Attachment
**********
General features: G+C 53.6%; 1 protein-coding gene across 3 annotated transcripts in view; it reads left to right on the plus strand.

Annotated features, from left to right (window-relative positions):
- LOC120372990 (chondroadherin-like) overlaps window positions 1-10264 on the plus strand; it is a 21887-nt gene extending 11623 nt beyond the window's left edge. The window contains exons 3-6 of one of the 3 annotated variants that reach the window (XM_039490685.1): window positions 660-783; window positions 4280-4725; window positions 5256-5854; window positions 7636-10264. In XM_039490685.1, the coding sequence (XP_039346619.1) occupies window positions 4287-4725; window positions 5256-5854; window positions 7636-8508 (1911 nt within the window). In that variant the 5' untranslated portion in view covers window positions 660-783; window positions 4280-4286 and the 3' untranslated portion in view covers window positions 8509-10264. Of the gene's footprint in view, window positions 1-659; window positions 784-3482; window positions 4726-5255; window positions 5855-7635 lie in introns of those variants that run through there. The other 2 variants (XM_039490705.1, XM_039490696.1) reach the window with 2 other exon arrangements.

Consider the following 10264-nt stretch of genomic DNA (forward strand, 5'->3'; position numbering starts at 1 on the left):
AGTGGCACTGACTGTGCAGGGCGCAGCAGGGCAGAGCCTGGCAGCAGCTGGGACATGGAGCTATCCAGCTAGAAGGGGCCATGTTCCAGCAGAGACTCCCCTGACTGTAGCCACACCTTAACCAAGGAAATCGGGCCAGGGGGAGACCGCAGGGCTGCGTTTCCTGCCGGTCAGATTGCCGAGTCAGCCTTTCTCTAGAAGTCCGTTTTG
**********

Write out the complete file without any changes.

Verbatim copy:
General features: G+C 53.6%; 1 protein-coding gene across 3 annotated transcripts in view; it reads left to right on the plus strand.

Annotated features, from left to right (window-relative positions):
- LOC120372990 (chondroadherin-like) overlaps window positions 1-10264 on the plus strand; it is a 21887-nt gene extending 11623 nt beyond the window's left edge. The window contains exons 3-6 of one of the 3 annotated variants that reach the window (XM_039490685.1): window positions 660-783; window positions 4280-4725; window positions 5256-5854; window positions 7636-10264. In XM_039490685.1, the coding sequence (XP_039346619.1) occupies window positions 4287-4725; window positions 5256-5854; window positions 7636-8508 (1911 nt within the window). In that variant the 5' untranslated portion in view covers window positions 660-783; window positions 4280-4286 and the 3' untranslated portion in view covers window positions 8509-10264. Of the gene's footprint in view, window positions 1-659; window positions 784-3482; window positions 4726-5255; window positions 5855-7635 lie in introns of those variants that run through there. The other 2 variants (XM_039490705.1, XM_039490696.1) reach the window with 2 other exon arrangements.

Consider the following 10264-nt stretch of genomic DNA (forward strand, 5'->3'; position numbering starts at 1 on the left):
AGTGGCACTGACTGTGCAGGGCGCAGCAGGGCAGAGCCTGGCAGCAGCTGGGACATGGAGCTATCCAGCTAGAAGGGGCCATGTTCCAGCAGAGACTCCCCTGACTGTAGCCACACCTTAACCAAGGAAATCGGGCCAGGGGGAGACCGCAGGGCTGCGTTTCCTGCCGGTCAGATTGCCGAGTCAGCCTTTCTCTAGAAGTCCGTTTTG